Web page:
Jump to content
Sign in to follow this  
norseman

Tent Hammocks part two

Recommended Posts

norseman

Does anyone have anything new to report?

 

I joined a hammock forum. Also thinking about my own project.

Share this post


Link to post
Share on other sites
wiiawiwb

I looked at hammocks several years ago and almost pulled the trigger on a Warbonnet. In the end, I decided against it because it is would be used when backpacking and the weight was too much for me to justify. I could get a Zpacks cuben-fiber tent for much less  weight and have more room inside. Moreover, if I'm caught out on a rainy day and had to hunker down, the tent provided a much better space than being confined to a hammock.

 

I might still get a hammock and use it on overnights when I know the weather is going to be good.

 

  • Upvote 1

Share this post


Link to post
Share on other sites
MIB

I have 2 hammocks right now and may get a third.    One is a Warbonnet Ridgerunner "bridge" hammock.   I have low back and neck issues.  The bridge hammocks, compared to traditional gathered-end hammocks, allow for a flatter "lay" instead of being positioned like a banana.   Another is an UL ENO gathered end hammock.   The one I'm considering is a Amok Draumr hammock .. this is sort of like a bridge hammock but oriented with the head and feet 90 degrees from the line of the main ropes for dead flat lay.

 

I'm not interested in hammocks for run of the mill car camping or backpacking, I'm looking at them in the context of "hanging" over rocky stream beds trout fishing where there simply is no flat ground to set up a tent on but there are trees.   I do not know if I can do the hammocks at all but I'm going to try.   As wiiawiwb suggests, it is possible to get very light tents that are noticeably lighter than a hammock with the same features ... fly vs tarp, etc.   Only adding utility, the ability to camp in places I simply can't with a tent, would push me that way.   Succeed or fail, I think the ENO hammock is a keeper if only as a place to keep gear up off the ground and away from pesky rodents.

 

I will try to report back over the summer regarding actual field results, not just what worked or didn't, but why or why not because those factors might not apply to everyone equally and could predict different outcomes.

 

MIB

  • Upvote 1

Share this post


Link to post
Share on other sites
wiiawiwb

MIB makes some excellent points especially where a hammock shines....it's ability to get you above water and sleep on a "level" pitch.  I can remember many times where I couldn't find a perfectly level piece of earth to set up a tent.  Dense forest and a lot of roots and sharp rocks. A hammock is perfect for this. You could be on the side of a mountain and if you can find two tie-out points you will sleep level.

 

When you encounter really rainy, muddy areas a hammock gets you up and over the mess.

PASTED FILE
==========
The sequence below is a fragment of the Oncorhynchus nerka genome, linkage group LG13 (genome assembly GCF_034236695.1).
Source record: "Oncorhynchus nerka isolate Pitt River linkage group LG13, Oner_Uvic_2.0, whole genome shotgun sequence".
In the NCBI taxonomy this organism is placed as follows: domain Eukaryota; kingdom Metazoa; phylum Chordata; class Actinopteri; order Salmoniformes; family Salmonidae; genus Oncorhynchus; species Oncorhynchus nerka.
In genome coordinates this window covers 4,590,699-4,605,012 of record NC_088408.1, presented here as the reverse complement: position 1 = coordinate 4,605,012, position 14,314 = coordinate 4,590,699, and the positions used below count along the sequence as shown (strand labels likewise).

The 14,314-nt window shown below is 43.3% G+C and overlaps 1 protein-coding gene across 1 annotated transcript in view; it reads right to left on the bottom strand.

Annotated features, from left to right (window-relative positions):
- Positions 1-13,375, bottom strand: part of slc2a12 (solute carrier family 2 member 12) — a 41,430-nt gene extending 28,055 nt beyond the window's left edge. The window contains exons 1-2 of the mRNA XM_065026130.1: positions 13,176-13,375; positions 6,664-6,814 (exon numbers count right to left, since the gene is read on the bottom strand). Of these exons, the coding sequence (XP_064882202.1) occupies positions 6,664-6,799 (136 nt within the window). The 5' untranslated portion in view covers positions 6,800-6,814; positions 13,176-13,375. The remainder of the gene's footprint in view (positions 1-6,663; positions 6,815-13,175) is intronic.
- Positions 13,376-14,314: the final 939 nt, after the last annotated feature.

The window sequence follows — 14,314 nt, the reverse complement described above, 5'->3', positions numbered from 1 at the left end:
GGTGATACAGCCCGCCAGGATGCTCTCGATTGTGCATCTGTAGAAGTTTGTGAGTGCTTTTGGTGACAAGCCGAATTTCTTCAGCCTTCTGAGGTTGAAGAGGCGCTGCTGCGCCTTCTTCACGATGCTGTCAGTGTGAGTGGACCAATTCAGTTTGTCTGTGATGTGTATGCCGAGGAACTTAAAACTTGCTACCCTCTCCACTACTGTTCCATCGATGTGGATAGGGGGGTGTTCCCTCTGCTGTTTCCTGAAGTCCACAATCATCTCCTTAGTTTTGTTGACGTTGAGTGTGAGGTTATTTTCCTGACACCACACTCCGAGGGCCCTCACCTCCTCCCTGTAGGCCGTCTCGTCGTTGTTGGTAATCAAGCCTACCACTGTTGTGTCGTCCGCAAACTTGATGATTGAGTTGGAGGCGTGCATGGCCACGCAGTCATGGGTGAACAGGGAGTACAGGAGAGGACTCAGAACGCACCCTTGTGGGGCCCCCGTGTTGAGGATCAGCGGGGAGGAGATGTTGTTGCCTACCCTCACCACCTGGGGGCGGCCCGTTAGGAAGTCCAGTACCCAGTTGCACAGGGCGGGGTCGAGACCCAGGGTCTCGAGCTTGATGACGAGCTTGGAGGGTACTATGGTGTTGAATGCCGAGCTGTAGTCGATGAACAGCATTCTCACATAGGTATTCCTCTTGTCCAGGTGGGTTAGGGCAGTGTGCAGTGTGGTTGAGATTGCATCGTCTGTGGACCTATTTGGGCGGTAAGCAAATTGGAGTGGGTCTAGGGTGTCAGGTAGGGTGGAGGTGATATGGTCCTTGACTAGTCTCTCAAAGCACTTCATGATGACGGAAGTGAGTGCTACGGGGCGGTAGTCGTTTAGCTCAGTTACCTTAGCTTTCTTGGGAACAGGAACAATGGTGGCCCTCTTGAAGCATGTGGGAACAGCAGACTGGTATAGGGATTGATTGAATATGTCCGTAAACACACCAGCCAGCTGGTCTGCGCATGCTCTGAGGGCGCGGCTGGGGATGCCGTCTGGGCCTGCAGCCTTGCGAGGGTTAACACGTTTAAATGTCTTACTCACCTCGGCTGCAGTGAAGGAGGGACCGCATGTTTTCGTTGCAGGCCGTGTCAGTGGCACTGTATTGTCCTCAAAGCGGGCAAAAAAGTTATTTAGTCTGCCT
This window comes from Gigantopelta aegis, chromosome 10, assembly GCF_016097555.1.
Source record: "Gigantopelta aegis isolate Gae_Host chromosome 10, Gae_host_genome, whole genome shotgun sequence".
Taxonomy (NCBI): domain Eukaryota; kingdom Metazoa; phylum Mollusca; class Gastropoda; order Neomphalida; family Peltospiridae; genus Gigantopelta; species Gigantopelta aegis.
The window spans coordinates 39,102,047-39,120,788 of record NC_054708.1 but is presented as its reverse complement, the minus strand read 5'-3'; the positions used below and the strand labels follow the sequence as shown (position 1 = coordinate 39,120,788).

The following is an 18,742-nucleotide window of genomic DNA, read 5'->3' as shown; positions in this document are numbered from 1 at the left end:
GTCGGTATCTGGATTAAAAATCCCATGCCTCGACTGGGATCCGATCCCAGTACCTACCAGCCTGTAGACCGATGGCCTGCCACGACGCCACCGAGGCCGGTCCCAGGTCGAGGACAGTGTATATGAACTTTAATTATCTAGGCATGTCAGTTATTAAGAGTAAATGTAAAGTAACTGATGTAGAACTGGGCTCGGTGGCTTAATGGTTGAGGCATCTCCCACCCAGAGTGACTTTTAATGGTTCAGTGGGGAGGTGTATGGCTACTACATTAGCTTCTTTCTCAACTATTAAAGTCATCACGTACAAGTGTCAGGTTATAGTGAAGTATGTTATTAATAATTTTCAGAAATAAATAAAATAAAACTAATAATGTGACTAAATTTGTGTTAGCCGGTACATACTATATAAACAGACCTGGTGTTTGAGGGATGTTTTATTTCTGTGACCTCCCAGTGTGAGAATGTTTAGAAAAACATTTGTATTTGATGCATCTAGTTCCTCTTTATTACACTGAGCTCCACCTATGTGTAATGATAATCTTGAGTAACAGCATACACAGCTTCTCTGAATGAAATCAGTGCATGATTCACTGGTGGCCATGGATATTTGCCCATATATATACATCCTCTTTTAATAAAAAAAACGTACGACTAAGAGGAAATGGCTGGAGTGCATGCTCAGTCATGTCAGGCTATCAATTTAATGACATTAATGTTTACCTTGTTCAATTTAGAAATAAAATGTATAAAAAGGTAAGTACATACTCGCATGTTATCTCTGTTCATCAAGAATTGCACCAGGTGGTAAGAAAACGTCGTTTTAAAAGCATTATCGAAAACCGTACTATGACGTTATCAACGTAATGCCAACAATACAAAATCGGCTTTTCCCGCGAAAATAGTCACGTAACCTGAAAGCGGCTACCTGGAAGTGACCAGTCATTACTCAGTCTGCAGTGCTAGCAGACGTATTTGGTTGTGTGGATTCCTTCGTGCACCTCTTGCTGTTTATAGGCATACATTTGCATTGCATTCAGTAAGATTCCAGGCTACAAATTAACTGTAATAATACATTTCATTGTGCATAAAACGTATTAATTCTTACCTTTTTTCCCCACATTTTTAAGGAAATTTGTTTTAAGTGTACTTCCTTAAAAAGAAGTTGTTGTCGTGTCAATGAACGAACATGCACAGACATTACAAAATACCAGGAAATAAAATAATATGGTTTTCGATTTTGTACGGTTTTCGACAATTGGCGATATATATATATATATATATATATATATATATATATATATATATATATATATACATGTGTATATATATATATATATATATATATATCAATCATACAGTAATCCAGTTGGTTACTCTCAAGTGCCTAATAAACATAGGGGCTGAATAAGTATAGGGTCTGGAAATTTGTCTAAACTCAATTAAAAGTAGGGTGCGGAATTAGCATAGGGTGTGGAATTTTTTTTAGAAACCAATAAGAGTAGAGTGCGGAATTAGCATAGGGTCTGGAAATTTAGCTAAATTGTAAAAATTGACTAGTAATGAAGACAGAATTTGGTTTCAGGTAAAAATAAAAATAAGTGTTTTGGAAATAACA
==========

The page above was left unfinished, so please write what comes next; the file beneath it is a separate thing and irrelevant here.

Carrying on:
Share this post


Link to post
Share on other sites
norseman

My camps are heavy. Cots, stoves, tables, chairs and wall tents. You just keep stringing mules together. I really wanna par down to just one saddle mount and one pack mule. Back packer cots are a joke for some one my size. So are little sleeping pads.

 

Guys on this hammock forum keep talking about something like a warbonnet XL and a diagonal lay with a foot box. Im skeptical its comfortable. But I’m desperate enough to maybe try it. The more I look at designing a hanging cot of my own the more it would just make sense to pack a cabelas cot in there. I dont think its gonna save much weight or bulk.

Share this post


Link to post
Share on other sites
Pdub

I switched to a hammock 4 years ago and I will now go to great lengths to avoid sleeping in a tent. Most of my camping is in northern MN with thin soil, few flat spots, it is hard and rocky in most places (Canadian Shield). One of the guys that I fish with had always used hammocks. For canoeing/portaging I find my hammock, ENO double nest, packs much smaller and is quick and easy to set up. My kit includes bug net (a must up there the mosquitos are killer) and rain tarp. I pack it all into a small dry bag, weighs about 3 lbs. 

 

The key for comfort is getting a good diagonal lay. I put my Thermarest pad in at the angle I want. I find it helps keep you in the proper direction and also adds a layer of insulation against convection heat loss on colder nights. I have an iffy back and I sleep so comfortably in my hammock that if my wife would let me I would put a couple anchors in the wall and hang one in the bedroom. 

 

Hammockforums is a good one. I also got a lot of great newbie tips from The Ultimate Hang. 

  • Upvote 1

Share this post


Link to post
Share on other sites
starchunk
On 4/26/2018 at 0:45 AM, norseman said:

My camps are heavy. Cots, stoves, tables, chairs and wall tents. You just keep stringing mules together. I really wanna par down to just one saddle mount and one pack mule. Back packer cots are a joke for some one my size. So are little sleeping pads.

 

Guys on this hammock forum keep talking about something like a warbonnet XL and a diagonal lay with a foot box. Im skeptical its comfortable. But I’m desperate enough to maybe try it. The more I look at designing a hanging cot of my own the more it would just make sense to pack a cabelas cot in there. I dont think its gonna save much weight or bulk.

 

Had a friend with chronic back problems try one. He's a convert based on the sleep verses being on the ground.

Share this post


Link to post
Share on other sites
Sign in to follow this  

×